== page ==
Within months of opening their Pearl District location, Lovejoy Bakers' Marc Frankel says he and his wife, Tracy, knew they were going to need a bigger space to satisfy demand. Ergo, the recent opening of their new, much larger wholesale bakery. In addition to supplying bread to markets across town, the bakery sells bread by the loaf and prepares daily sandwiches (like the lamb meatball with rose petal harissa aioli on a ciabatta) for those in need of a quick bite. Expect extended dining options soon, including soups, pastries and breakfast sandwiches.
Lovejoy Bakers, 2523 SE 9th Ave., 971.229.0984
The Slide Inn
Eugen and Lenor Bingham recently shuttered their Italian restaurant, Il Piatto, only to refashion it into a Bavarian restaurant reminiscent of the eateries Eugen Bingham worked at during his time in Germany. He says the space, designed by Lenor Bingham, has been completely remade and now includes bamboo floors, Sputnik light fixtures, and a main dining area that resembles a Bavarian gasthaus. In addition to serving up Austrian pancakes, spätzle, cheese fondue, goulash, and schnitzel, the Binghams make their own Bavarian pretzels, brine their own sauerkraut, and stuff their own sausages. They also serve plenty of German drafts, Austrian wines, and, despite all the meat, offer many gluten-free, vegetarian and vegan options, including a gluten-free beer.
The Slide Inn, 2348 SE Ankeny St., 503.236.4997
Downtown, West End
Grüner chef Chris Israel's new West End Mexican restaurant and cantina won't feature Mexican fusion dishes found in Texas or Southern California. Instead, as chef de cuisine Roscoe Roberson says, the kitchen will borrow from many of Mexico's regions to prepare authentic, "straightforward Mexican food." In other words, the kitchen makes its own cheese, pickles its own vegetables, and grinds its own corn to make tortillas, which are "made by hand just minutes before they hit your mouth,” Roberson says. Corazón even uses lard. The bar program, led by bar manager Brian Gilbert, also practices a DIY ethic, augmenting a mezcal-centric menu (think "mezcal sippers,” Gilbert says) with housemade aguas frescas, tepache (fermented and seasoned pineapple juice), and cocktails like the Lupita, which features mezcal, Clear Creek pear brandy, lemon juice and ginger syrup, served up.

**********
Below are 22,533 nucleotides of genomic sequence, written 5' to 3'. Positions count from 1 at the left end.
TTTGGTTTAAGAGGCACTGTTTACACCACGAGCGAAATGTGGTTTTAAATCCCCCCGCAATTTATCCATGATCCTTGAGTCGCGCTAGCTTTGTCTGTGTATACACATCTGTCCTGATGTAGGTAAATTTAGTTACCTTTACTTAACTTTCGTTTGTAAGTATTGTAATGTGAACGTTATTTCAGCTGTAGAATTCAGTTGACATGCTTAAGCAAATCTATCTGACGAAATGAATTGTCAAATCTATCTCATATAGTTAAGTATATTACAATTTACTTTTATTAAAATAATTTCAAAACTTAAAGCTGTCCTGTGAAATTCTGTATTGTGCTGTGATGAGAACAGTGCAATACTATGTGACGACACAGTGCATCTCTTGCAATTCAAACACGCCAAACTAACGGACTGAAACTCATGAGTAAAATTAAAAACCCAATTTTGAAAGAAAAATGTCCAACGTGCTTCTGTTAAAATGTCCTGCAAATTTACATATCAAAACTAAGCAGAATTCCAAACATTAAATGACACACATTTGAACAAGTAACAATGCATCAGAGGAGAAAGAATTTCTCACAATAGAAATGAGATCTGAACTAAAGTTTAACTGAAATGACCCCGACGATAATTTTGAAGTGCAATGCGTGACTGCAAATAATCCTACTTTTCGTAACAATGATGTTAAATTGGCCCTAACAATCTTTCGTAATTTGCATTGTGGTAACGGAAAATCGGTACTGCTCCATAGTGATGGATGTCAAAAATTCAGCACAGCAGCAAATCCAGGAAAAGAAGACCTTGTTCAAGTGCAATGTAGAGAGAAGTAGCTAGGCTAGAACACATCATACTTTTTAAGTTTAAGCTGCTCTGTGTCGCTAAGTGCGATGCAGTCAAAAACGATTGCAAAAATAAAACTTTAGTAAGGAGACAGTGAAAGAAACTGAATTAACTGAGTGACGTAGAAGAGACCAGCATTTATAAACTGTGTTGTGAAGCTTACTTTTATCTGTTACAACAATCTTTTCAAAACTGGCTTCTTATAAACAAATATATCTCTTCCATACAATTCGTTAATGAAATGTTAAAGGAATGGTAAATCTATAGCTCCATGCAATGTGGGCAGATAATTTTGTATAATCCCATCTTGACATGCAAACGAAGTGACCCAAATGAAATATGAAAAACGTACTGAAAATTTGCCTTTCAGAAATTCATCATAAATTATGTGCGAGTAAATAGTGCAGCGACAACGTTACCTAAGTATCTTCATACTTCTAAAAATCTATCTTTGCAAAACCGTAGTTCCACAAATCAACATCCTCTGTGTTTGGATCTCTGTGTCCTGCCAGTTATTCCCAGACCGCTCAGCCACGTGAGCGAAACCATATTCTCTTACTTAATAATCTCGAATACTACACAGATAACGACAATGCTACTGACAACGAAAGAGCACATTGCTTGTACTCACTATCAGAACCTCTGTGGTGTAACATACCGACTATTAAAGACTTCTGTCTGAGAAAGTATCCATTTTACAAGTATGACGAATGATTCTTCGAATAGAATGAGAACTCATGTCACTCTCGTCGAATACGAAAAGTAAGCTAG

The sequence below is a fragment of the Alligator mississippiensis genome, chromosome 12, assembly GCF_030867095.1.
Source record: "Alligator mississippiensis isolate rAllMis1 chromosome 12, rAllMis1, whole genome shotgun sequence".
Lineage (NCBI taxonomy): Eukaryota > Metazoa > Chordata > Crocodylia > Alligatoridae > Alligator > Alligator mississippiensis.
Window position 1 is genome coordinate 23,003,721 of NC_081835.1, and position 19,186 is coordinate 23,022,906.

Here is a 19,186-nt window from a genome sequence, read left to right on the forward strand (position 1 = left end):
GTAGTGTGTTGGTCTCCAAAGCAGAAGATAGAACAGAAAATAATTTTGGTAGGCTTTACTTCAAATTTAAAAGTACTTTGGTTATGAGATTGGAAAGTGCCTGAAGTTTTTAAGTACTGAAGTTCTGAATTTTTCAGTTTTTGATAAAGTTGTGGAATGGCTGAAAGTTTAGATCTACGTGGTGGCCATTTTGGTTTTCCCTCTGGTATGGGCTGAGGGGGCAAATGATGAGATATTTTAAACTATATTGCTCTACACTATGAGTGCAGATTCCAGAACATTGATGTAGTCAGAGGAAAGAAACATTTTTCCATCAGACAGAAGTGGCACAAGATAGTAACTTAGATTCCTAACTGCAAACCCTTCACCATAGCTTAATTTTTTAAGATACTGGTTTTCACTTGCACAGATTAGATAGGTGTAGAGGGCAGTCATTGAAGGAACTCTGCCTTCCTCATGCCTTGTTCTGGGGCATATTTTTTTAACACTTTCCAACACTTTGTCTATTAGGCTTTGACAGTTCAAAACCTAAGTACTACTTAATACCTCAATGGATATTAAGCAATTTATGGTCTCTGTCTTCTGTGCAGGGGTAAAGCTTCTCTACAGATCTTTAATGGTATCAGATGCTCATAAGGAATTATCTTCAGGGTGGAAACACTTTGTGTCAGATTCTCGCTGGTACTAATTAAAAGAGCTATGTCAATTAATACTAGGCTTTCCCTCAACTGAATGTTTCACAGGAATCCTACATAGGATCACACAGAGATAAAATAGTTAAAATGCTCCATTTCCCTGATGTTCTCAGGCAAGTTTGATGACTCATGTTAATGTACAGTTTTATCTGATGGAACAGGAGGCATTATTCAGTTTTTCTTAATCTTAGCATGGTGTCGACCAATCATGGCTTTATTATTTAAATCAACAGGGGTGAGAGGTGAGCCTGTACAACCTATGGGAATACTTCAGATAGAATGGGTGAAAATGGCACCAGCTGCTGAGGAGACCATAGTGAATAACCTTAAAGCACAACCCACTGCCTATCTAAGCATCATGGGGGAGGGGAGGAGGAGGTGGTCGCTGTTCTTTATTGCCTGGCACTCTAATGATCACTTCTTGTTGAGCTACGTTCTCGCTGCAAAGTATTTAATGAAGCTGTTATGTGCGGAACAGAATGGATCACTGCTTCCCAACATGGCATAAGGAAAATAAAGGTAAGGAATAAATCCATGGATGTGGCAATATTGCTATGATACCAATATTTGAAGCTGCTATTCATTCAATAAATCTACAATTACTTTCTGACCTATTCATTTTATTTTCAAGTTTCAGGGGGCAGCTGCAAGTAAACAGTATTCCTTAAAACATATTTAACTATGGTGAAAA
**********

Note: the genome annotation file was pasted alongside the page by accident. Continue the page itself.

Corazón, 1205 SW Washington St., 503.241.1133
When mother of two, Shamaine Coffee, was ready to go back to work, she says it made perfect sense to put her 15 years of retail experience to use by birthing her third baby, Coffee Kids, with her husband, Ben. The new children’s boutique carries all sorts of fun, little things for wee ones, including dress-up costumes for all the budding ballerinas and shining knights in addition to apparel, diapers, socks, toys, and books. If that’s not enough, Coffee Kids even sells nail polish and clip-on hair feathers for older girls, as well as vegan lotions and body washes, and a line of locally made vegan shoes.
Coffee Kids, 7373 N Burlington Ave., 971.255.0839
St. Johns Vintage
Robert Lawrence has 30 years of experience in vintage retail and most recently owned Used Vintage Emporium in St. Johns. Now, he's putting that experience to work with his new "vintage lifestyle store" in the commercial heart of the same neighborhood. With the help of Kaci Fitch, the store's creative director, Lawrence has created a shop with a 20th-century focus, featuring desks, dressers, sofas, artwork, jewelry, trunks, birdcages, and men's and women’s clothes, dating from the 1940s to the 1990s. "Basically," he says, "If [we find] something we think that is cool and we like the aesthetic, we'll put it in the store."
St. Johns Vintage, 8416 N Lombard St., 503.327.4505
Two Rivers Vintage
North Portland has a new artisan gallery of sorts, just down the stairs from Weir's Cyclery. According to manager Cindy Gray, as many as 15 to 20 vendors will display a variety of antiques, collectibles and other vintage goodies, including antique books from Rose City Books, jewelry and apparel by Salty Teacup, and an assortment of locally made watercolors, photographic prints, games, toys, and handmade furniture. And if you're looking for antique fishing poles, there’ll be a few of those too.
Two Rivers Vintage, 8247 N Lombard St., 503.575.8311